The burner of the present invention has a throat section which is in communication with a fire tube located downstream from the throat section. Nozzle means are provided for introducing a fuel in the throat section in a downstream direction toward the fire tube. Very importantly, means are provided for forming a swirling combustion air stream substantially along the side walls of the throat and fire tube thereby reducing the static pressure along the axis of the burner. Also very importantly, means are provided for introducing a gas stream to the throat and downstream of the nozzle means in a swirling direction opposite to that of the swirling combustion air stream.
In a particularly preferred embodiment of the present invention, the means for forming a swirling combustion air stream substantially along the side walls of the burner throat consists of an annular ring having inclined oriented vanes located therein which impart a swirling motion to the combustion air stream along the side walls of the throat. Additionally, since the vanes are located only in an annular ring around a substantially free flow area, the amount of backmixing that would occur along the axis of the burner is reduced. Therefore, the throat of the burner is elongated in an amount sufficient to promote backmixing in an amount substantially equal to that which normally would have occurred if the means for forming a swirling combustion air stream were concentrically positioned with respect to the nozzle and extended to substantially the center of the burner throat.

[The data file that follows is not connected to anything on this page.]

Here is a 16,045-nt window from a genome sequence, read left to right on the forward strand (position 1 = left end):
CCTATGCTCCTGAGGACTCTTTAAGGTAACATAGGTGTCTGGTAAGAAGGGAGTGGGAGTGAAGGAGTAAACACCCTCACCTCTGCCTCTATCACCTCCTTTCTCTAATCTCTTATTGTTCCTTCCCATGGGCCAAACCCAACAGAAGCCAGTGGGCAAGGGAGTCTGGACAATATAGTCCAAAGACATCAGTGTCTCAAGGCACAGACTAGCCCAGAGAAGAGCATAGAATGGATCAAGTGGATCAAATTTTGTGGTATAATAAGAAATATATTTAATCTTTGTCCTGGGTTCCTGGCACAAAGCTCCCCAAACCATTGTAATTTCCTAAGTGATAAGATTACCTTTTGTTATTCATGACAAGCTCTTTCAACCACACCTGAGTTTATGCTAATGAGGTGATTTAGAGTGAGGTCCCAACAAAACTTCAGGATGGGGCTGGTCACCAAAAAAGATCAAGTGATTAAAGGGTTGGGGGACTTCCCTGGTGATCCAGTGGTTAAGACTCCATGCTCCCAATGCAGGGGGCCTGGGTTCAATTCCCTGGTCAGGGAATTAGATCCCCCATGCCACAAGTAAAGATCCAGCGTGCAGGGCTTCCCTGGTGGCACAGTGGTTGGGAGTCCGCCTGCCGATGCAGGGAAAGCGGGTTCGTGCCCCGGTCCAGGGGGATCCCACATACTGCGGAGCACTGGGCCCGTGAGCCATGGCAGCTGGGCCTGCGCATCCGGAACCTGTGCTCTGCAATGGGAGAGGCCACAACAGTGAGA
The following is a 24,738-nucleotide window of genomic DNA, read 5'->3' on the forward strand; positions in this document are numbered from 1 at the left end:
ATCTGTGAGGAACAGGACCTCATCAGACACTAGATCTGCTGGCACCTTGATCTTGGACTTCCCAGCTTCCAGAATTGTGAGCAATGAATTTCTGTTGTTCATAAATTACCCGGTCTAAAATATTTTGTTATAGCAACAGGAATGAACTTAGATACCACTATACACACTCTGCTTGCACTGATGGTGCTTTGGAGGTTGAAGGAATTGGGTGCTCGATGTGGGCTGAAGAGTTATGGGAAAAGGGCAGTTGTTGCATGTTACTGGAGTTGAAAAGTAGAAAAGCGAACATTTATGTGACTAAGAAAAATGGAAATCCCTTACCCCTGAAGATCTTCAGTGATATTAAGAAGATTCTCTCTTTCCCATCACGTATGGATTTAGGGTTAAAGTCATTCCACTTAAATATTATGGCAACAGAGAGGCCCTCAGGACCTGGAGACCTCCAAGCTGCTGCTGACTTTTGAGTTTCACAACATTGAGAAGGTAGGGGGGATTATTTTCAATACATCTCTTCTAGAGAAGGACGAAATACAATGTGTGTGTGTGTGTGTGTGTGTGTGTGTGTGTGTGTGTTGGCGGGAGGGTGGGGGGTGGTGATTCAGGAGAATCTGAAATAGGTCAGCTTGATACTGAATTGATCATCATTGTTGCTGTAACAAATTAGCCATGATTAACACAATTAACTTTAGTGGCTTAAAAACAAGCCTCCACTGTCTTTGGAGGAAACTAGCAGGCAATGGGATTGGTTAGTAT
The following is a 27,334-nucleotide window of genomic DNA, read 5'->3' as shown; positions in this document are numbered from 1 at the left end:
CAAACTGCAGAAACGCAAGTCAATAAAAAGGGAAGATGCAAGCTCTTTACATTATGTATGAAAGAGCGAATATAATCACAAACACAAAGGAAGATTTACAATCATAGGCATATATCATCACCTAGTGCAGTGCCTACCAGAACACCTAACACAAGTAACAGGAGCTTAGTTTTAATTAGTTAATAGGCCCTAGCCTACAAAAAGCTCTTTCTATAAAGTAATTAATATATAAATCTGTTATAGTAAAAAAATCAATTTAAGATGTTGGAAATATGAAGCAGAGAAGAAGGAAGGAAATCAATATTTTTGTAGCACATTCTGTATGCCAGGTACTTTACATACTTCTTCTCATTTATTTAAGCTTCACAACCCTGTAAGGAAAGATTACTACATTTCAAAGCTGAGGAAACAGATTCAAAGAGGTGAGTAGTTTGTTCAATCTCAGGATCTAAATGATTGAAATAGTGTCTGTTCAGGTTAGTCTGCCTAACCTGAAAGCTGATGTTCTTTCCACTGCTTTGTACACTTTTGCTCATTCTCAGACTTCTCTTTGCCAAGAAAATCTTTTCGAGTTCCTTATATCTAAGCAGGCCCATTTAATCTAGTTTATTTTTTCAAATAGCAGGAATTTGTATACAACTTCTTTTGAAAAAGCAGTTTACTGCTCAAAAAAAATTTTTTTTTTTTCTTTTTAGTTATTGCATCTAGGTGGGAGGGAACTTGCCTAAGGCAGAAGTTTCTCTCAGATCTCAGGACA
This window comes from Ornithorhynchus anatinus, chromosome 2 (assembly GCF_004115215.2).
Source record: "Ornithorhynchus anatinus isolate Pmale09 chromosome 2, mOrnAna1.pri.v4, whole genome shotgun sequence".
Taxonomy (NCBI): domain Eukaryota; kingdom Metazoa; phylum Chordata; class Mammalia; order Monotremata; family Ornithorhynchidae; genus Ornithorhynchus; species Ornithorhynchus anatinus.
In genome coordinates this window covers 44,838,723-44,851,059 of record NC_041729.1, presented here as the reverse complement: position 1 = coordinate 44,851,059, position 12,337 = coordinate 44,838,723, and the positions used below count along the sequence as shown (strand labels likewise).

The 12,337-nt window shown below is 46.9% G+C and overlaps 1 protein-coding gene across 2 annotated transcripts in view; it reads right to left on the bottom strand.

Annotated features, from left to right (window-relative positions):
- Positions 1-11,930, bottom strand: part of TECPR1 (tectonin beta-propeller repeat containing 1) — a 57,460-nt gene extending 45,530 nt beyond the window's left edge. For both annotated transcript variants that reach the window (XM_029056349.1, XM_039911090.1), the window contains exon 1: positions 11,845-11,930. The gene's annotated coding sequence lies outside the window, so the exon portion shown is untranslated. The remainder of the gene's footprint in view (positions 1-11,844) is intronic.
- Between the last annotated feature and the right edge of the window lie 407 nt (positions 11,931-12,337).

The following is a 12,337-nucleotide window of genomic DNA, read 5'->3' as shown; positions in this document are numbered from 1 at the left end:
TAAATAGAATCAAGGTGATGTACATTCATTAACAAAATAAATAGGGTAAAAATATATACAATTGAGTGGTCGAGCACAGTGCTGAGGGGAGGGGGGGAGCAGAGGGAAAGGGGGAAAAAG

These and other features of the invention along with the key benefits derived therefrom and a better understanding of the principles and details thereof will be evident from the following description taken in conjunction with the accompanying drawings in which:
FIG. 1 is a longitudinal sectional view illustrating a preferred embodiment of the invention.
FIG. 2 is an end view of a particularly preferred air swirl means used in accordance with the present invention.
FIG. 3 is a schematic diagram showing the directional flow of a waste gas as well as combustion air in accordance with the present invention.
Turning now to the drawings, and in particular to FIG. 1, there is shown one embodiment of the invention in which the burner assembly is indicated generally by the numeral 10. The burner, as shown, has a generally cylindrical steel shell 11 having a flange portion 12 for mounting on the inner face of the wall 14 of a waste heat boiler.